The Wild was on a roll and back in the battle for a playoff spot after months of playing catch-up.

Then the coronavirus pandemic shut down the NHL.

Finishing the season is the league’s goal, but how that could happen still is unclear — including whether the Wild gets to participate.

The latest: Although the NHL hasn’t finalized a timeline to resume the season, it has a plan in place to get closer to making a relaunch a reality.

Before holding training camps, which likely would be at least three weeks, the league believes it might be able to open team facilities for small group activities in mid-to-late May.

What’s been said: The Wild wants to get back on the ice and continue its season, but goalie Devan Dubnyk said players also have concerns. “Guys with kids at home aren’t interested in shacking up somewhere for four months and being away from them.”

Where is everyone? The NHL has allowed players to return home, and about half of the Wild roster has left Minnesota.

Biggest obstacles: Although the NHL has been exploring the idea of resuming play in a handful of hub cities rather than all 31 rinks, the concept opens up a maze of questions.

As Dubnyk said, players won’t want to be isolated from their families, but how does the league keep everyone safe? Testing and media access are other important issues.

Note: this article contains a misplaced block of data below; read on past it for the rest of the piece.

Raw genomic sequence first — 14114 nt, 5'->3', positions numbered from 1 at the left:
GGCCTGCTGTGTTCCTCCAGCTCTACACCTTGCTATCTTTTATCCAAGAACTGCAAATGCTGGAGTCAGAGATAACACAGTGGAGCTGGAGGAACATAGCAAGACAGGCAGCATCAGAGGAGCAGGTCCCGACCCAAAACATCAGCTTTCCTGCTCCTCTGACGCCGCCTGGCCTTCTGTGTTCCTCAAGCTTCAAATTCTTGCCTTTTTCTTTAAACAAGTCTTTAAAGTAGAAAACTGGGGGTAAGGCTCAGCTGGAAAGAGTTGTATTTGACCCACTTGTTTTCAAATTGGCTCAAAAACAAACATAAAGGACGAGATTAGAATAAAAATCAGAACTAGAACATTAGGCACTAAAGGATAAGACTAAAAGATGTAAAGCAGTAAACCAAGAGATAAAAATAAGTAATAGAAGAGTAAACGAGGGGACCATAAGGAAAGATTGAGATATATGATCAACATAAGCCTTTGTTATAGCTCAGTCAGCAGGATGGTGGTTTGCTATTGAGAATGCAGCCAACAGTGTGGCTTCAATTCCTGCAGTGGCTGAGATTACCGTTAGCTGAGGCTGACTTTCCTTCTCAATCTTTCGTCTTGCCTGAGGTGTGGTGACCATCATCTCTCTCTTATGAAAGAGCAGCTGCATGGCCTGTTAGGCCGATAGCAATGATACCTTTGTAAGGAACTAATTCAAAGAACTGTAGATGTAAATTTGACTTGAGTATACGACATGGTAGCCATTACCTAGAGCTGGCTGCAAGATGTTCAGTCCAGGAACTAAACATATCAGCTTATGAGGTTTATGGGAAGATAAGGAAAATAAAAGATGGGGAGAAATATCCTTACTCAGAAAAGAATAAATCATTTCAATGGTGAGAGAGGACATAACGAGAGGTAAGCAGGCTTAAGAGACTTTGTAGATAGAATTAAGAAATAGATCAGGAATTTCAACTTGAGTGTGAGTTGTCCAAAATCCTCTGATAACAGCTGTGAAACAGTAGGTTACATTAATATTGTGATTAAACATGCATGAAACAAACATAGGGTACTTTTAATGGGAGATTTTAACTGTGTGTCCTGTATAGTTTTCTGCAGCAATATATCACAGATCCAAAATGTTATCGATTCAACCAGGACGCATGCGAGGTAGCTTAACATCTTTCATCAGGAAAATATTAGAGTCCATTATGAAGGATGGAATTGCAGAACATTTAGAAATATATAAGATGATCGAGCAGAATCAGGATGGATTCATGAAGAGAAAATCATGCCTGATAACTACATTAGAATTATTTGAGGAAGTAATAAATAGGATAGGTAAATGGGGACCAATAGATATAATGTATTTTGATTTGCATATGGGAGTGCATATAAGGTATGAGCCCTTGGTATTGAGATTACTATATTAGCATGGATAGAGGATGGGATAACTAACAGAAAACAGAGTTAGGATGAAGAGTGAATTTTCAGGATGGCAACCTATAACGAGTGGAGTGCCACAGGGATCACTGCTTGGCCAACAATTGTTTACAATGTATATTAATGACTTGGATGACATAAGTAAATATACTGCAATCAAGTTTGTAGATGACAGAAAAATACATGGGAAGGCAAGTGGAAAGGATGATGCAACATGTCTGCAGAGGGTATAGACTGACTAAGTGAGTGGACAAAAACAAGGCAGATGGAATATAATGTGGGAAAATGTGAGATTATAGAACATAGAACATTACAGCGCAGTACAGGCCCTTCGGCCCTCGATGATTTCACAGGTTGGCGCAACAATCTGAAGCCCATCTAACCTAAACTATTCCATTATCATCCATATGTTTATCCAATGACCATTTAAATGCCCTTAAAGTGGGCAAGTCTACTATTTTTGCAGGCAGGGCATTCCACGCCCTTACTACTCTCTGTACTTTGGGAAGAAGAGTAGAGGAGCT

The format of a restart is also up in the air. The NHL could jump ahead to the playoffs, perhaps adopting an expanded field to involve more clubs. This decision is especially important to a bubble team such as the Wild.

If the NHL commences with a normal, 16-team playoff based on the current standings — or even an order reorganized by points percentage since clubs haven’t played the same amount of games — the Wild would be left out.

But before the games can begin, players have to get back to their NHL cities and train.

Border closures and self-quarantine guidelines will make travel challenging and possibly delay players’ availability.

Reasons for optimism: It’s clear the NHL is committed to trying to salvage the season, even with fans unlikely to be in attendance. Not only has it developed a Return to Play Committee, but league brass has said it can play into the summer — even if that means next season has a later start date.

And just days ago, Commissioner Gary Bettman told a virtual town hall hosted by the San Jose Sharks for members of their business alliance that he wasn’t contemplating canceling the season, according to the Mercury News.

The bottom line: The league is not ready to consider pulling the plug on the season, instead focusing on finding a path that can lead to a return.